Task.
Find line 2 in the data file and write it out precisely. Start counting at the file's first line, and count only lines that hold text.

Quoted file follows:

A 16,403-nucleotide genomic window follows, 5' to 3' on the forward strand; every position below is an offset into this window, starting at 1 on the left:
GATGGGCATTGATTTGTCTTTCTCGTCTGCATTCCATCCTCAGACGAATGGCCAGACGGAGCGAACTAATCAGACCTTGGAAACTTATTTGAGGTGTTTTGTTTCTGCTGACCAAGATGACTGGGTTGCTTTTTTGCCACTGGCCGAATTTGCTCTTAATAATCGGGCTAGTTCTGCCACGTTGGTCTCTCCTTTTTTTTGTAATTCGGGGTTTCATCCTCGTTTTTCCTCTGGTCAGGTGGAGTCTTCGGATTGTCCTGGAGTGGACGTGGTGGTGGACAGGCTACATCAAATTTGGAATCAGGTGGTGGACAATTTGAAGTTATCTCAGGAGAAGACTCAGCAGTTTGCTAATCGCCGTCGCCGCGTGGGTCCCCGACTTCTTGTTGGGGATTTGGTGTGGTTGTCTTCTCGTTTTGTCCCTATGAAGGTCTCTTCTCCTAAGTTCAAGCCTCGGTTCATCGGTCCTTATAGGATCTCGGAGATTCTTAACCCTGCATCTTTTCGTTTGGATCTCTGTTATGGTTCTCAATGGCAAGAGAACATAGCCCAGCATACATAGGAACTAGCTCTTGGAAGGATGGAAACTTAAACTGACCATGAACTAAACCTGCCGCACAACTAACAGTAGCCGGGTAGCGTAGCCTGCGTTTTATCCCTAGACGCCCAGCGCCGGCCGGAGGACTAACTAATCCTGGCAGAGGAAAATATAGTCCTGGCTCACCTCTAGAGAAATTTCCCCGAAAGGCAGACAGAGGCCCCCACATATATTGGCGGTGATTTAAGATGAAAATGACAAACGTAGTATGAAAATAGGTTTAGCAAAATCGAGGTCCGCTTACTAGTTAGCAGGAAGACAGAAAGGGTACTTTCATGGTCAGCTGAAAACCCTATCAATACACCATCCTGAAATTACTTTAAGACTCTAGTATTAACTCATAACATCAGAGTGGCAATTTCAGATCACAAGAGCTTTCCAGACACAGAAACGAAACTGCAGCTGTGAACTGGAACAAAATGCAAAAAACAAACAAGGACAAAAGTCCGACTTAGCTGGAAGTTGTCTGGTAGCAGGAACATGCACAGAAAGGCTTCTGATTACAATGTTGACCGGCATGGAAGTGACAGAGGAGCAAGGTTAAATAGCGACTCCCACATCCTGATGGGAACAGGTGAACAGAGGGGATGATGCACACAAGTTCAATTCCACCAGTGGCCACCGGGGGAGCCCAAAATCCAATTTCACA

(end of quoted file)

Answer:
GATGGGCATTGATTTGTCTTTCTCGTCTGCATTCCATCCTCAGACGAATGGCCAGACGGAGCGAACTAATCAGACCTTGGAAACTTATTTGAGGTGTTTTGTTTCTGCTGACCAAGATGACTGGGTTGCTTTTTTGCCACTGGCCGAATTTGCTCTTAATAATCGGGCTAGTTCTGCCACGTTGGTCTCTCCTTTTTTTTGTAATTCGGGGTTTCATCCTCGTTTTTCCTCTGGTCAGGTGGAGTCTTCGGATTGTCCTGGAGTGGACGTGGTGGTGGACAGGCTACATCAAATTTGGAATCAGGTGGTGGACAATTTGAAGTTATCTCAGGAGAAGACTCAGCAGTTTGCTAATCGCCGTCGCCGCGTGGGTCCCCGACTTCTTGTTGGGGATTTGGTGTGGTTGTCTTCTCGTTTTGTCCCTATGAAGGTCTCTTCTCCTAAGTTCAAGCCTCGGTTCATCGGTCCTTATAGGATCTCGGAGATTCTTAACCCTGCATCTTTTCGTTTGGATCTCTGTTATGGTTCTCAATGGCAAGAGAACATAGCCCAGCATACATAGGAACTAGCTCTTGGAAGGATGGAAACTTAAACTGACCATGAACTAAACCTGCCGCACAACTAACAGTAGCCGGGTAGCGTAGCCTGCGTTTTATCCCTAGACGCCCAGCGCCGGCCGGAGGACTAACTAATCCTGGCAGAGGAAAATATAGTCCTGGCTCACCTCTAGAGAAATTTCCCCGAAAGGCAGACAGAGGCCCCCACATATATTGGCGGTGATTTAAGATGAAAATGACAAACGTAGTATGAAAATAGGTTTAGCAAAATCGAGGTCCGCTTACTAGTTAGCAGGAAGACAGAAAGGGTACTTTCATGGTCAGCTGAAAACCCTATCAATACACCATCCTGAAATTACTTTAAGACTCTAGTATTAACTCATAACATCAGAGTGGCAATTTCAGATCACAAGAGCTTTCCAGACACAGAAACGAAACTGCAGCTGTGAACTGGAACAAAATGCAAAAAACAAACAAGGACAAAAGTCCGACTTAGCTGGAAGTTGTCTGGTAGCAGGAACATGCACAGAAAGGCTTCTGATTACAATGTTGACCGGCATGGAAGTGACAGAGGAGCAAGGTTAAATAGCGACTCCCACATCCTGATGGGAACAGGTGAACAGAGGGGATGATGCACACAAGTTCAATTCCACCAGTGGCCACCGGGGGAGCCCAAAATCCAATTTCACA